Everything started with the article in the NYT talking about R – and of course – did mention SAS. Andrew Gelman picked up the article and posted his take on the matter. Maybe it are sentences like Andrew’s “And it’s good to hear that SAS is in trouble” and Anne H. Milley, director of technology product marketing at SAS: “We have customers who build engines for aircraft. I am happy they are not using freeware when I get on a jet.”, which did stir the readers up.
No doubt, once the scene is set, the ring is open and Andrew’s post got 35 often very engaged comments (as of now). I do not want to open another round of pros and cons of R and SAS – I think almost everything is said; whereas I am unsure about whether or not anyone did mention the horrible graphics of SAS yet – but wonder why there is such a polarization between the two camps?
The only thing I can think of would be a situation where people are forced to work with a tool they would not choose on their own; or more specific: students did learn using R for statistical computing at the university and then join a company which uses SAS. Anyway, it is hard to think of R loosing ground again in the future and SAS will definitely loose more and more users to R which are unlikely to ever use SAS even if R would vanish.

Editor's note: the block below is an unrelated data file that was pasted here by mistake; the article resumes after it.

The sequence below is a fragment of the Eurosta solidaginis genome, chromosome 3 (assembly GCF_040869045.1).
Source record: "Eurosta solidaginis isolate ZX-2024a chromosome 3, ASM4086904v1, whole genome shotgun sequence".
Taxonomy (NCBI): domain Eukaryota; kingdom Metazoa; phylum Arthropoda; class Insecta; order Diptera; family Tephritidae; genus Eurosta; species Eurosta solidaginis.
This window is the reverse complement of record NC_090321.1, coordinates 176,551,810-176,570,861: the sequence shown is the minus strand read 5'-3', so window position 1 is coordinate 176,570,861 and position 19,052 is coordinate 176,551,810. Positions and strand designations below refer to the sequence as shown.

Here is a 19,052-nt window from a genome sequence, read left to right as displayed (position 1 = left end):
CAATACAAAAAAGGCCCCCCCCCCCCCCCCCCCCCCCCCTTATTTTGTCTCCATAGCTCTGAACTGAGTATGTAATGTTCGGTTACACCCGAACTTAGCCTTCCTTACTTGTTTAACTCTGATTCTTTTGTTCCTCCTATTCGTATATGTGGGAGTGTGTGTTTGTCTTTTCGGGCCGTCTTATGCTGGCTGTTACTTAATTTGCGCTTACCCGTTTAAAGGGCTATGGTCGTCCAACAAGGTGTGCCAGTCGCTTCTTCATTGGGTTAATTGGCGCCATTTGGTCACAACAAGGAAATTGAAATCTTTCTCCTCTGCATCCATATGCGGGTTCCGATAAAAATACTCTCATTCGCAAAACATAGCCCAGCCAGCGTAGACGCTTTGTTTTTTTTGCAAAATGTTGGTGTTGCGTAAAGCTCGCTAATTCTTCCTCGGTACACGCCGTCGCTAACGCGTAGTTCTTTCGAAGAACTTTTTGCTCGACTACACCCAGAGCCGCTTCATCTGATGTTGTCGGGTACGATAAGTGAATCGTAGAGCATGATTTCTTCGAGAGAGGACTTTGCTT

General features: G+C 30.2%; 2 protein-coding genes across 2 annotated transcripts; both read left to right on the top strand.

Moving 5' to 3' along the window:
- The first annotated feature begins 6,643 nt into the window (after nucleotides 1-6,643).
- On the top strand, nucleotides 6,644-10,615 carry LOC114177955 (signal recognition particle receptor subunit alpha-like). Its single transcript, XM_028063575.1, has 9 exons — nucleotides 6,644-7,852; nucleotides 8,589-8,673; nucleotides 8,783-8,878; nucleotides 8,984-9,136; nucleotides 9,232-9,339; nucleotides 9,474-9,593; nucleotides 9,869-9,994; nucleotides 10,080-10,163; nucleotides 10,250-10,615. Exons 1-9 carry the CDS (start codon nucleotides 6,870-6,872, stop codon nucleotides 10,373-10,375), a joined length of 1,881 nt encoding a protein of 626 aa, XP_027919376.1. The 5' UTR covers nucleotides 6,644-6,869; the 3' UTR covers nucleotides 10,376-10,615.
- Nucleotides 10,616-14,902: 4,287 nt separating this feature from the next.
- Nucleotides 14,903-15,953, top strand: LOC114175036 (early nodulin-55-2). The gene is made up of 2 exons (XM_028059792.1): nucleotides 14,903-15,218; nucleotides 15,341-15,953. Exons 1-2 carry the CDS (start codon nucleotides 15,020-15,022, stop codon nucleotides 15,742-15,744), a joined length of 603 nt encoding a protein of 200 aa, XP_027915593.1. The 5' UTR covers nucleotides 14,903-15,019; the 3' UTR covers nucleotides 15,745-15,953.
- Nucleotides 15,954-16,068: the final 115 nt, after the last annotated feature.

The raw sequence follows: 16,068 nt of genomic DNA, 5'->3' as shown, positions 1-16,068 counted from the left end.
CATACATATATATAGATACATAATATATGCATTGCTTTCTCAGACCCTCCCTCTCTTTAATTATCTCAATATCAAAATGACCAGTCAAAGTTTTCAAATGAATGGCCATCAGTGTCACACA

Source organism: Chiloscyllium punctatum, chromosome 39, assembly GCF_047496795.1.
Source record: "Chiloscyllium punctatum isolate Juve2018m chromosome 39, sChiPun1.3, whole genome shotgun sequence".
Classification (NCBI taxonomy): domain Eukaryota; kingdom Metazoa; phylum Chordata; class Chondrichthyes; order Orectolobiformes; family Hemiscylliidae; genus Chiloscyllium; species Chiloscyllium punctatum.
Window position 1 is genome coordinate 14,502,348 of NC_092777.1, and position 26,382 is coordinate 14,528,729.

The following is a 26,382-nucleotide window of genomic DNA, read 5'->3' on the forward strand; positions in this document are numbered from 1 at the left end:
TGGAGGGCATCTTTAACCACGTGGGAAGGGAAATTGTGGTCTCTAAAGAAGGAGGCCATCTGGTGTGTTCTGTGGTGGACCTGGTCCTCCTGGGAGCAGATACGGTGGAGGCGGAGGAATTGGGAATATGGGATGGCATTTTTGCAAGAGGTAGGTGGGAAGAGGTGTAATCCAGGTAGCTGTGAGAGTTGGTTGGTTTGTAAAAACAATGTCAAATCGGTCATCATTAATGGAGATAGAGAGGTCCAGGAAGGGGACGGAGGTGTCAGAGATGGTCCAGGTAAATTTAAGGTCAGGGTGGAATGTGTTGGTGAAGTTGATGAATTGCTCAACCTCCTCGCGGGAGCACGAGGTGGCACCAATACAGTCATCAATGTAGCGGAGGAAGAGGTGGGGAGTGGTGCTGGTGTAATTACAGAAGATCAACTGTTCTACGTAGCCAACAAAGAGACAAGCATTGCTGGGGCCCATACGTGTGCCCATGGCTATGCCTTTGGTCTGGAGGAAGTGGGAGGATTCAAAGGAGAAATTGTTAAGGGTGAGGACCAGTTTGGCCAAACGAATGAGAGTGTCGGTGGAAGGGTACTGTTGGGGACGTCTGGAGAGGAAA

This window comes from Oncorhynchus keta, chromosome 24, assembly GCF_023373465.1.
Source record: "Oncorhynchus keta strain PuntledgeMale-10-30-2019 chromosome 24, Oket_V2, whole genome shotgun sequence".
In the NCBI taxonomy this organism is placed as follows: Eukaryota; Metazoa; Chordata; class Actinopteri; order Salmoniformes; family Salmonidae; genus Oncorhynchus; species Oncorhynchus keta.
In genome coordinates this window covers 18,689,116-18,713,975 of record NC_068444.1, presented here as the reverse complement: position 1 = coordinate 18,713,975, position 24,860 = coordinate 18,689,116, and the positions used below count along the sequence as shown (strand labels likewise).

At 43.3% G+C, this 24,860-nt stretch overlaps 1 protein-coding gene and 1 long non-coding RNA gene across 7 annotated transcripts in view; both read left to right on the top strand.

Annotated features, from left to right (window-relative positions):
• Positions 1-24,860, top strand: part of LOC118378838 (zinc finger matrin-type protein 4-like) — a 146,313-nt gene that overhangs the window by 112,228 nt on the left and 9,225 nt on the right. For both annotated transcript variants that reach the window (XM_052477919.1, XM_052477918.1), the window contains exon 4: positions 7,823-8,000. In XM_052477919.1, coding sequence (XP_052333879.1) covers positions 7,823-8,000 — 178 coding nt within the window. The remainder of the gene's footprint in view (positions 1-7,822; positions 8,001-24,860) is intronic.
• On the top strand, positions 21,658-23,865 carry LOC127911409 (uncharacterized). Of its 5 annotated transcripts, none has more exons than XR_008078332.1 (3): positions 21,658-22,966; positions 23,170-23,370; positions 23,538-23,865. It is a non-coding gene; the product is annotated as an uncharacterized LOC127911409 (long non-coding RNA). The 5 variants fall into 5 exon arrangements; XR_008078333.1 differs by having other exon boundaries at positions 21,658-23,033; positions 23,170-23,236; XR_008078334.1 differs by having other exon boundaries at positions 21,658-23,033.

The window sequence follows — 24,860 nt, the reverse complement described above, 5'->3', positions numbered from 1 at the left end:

PS: When we talk about SAS, we should not forget to mention John Sall’s JMP and the new kid on the block “SAS Stat Studio” – both not SAS mainstream, but really useful for analyzing data.
offers daily e-mail updates
news and tutorials
on topics such as: visualization (ggplot2
), programming (RStudio
, Web Scraping
) statistics (regression
, time series
) and more...
If you got this far, why not subscribe for updates
from the site? Choose your flavor: e-mail
, or facebook